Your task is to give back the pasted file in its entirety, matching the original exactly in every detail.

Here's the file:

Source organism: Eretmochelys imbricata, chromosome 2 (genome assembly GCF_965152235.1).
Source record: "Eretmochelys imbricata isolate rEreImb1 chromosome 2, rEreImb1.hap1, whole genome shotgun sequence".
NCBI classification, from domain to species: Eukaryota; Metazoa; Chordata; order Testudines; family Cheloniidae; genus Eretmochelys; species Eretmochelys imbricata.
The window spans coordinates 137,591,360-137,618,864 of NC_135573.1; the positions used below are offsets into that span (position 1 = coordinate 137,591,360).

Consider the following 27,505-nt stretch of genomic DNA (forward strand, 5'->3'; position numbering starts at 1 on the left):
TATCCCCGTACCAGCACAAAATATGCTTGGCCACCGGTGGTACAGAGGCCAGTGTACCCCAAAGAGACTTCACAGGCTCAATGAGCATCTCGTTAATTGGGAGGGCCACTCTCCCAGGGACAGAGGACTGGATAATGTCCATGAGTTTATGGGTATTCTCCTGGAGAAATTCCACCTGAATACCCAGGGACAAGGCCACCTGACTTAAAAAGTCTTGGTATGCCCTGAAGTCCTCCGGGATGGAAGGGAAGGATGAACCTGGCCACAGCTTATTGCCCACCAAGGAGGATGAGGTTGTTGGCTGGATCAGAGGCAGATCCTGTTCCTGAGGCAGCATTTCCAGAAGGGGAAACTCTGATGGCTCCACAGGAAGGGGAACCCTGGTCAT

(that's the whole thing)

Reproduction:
Source organism: Eretmochelys imbricata, chromosome 2 (genome assembly GCF_965152235.1).
Source record: "Eretmochelys imbricata isolate rEreImb1 chromosome 2, rEreImb1.hap1, whole genome shotgun sequence".
NCBI classification, from domain to species: Eukaryota; Metazoa; Chordata; order Testudines; family Cheloniidae; genus Eretmochelys; species Eretmochelys imbricata.
The window spans coordinates 137,591,360-137,618,864 of NC_135573.1; the positions used below are offsets into that span (position 1 = coordinate 137,591,360).

Consider the following 27,505-nt stretch of genomic DNA (forward strand, 5'->3'; position numbering starts at 1 on the left):
TATCCCCGTACCAGCACAAAATATGCTTGGCCACCGGTGGTACAGAGGCCAGTGTACCCCAAAGAGACTTCACAGGCTCAATGAGCATCTCGTTAATTGGGAGGGCCACTCTCCCAGGGACAGAGGACTGGATAATGTCCATGAGTTTATGGGTATTCTCCTGGAGAAATTCCACCTGAATACCCAGGGACAAGGCCACCTGACTTAAAAAGTCTTGGTATGCCCTGAAGTCCTCCGGGATGGAAGGGAAGGATGAACCTGGCCACAGCTTATTGCCCACCAAGGAGGATGAGGTTGTTGGCTGGATCAGAGGCAGATCCTGTTCCTGAGGCAGCATTTCCAGAAGGGGAAACTCTGATGGCTCCACAGGAAGGGGAACCCTGGTCAT